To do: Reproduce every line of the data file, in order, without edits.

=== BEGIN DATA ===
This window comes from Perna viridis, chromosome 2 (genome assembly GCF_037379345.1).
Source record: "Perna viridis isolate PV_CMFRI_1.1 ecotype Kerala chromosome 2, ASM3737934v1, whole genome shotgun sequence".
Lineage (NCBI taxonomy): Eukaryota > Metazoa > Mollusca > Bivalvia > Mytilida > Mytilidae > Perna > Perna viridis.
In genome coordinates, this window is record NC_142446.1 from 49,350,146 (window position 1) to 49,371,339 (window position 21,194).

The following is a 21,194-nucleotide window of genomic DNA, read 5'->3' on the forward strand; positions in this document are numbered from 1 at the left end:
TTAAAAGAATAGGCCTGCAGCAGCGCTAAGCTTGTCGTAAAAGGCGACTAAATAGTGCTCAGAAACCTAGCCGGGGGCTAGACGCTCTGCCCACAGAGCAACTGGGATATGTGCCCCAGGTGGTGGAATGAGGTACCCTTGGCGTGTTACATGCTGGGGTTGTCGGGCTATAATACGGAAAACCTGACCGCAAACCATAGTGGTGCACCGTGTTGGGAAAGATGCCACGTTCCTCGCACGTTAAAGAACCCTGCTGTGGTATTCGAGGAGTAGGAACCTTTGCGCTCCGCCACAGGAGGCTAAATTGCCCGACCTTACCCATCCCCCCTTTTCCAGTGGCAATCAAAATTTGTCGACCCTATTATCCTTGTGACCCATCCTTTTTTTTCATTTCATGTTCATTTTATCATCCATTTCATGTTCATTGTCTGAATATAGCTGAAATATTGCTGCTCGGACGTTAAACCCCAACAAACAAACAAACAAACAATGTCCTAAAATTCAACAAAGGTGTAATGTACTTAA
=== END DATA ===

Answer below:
This window comes from Perna viridis, chromosome 2 (genome assembly GCF_037379345.1).
Source record: "Perna viridis isolate PV_CMFRI_1.1 ecotype Kerala chromosome 2, ASM3737934v1, whole genome shotgun sequence".
Lineage (NCBI taxonomy): Eukaryota > Metazoa > Mollusca > Bivalvia > Mytilida > Mytilidae > Perna > Perna viridis.
In genome coordinates, this window is record NC_142446.1 from 49,350,146 (window position 1) to 49,371,339 (window position 21,194).

The following is a 21,194-nucleotide window of genomic DNA, read 5'->3' on the forward strand; positions in this document are numbered from 1 at the left end:
TTAAAAGAATAGGCCTGCAGCAGCGCTAAGCTTGTCGTAAAAGGCGACTAAATAGTGCTCAGAAACCTAGCCGGGGGCTAGACGCTCTGCCCACAGAGCAACTGGGATATGTGCCCCAGGTGGTGGAATGAGGTACCCTTGGCGTGTTACATGCTGGGGTTGTCGGGCTATAATACGGAAAACCTGACCGCAAACCATAGTGGTGCACCGTGTTGGGAAAGATGCCACGTTCCTCGCACGTTAAAGAACCCTGCTGTGGTATTCGAGGAGTAGGAACCTTTGCGCTCCGCCACAGGAGGCTAAATTGCCCGACCTTACCCATCCCCCCTTTTCCAGTGGCAATCAAAATTTGTCGACCCTATTATCCTTGTGACCCATCCTTTTTTTTCATTTCATGTTCATTTTATCATCCATTTCATGTTCATTGTCTGAATATAGCTGAAATATTGCTGCTCGGACGTTAAACCCCAACAAACAAACAAACAAACAATGTCCTAAAATTCAACAAAGGTGTAATGTACTTAA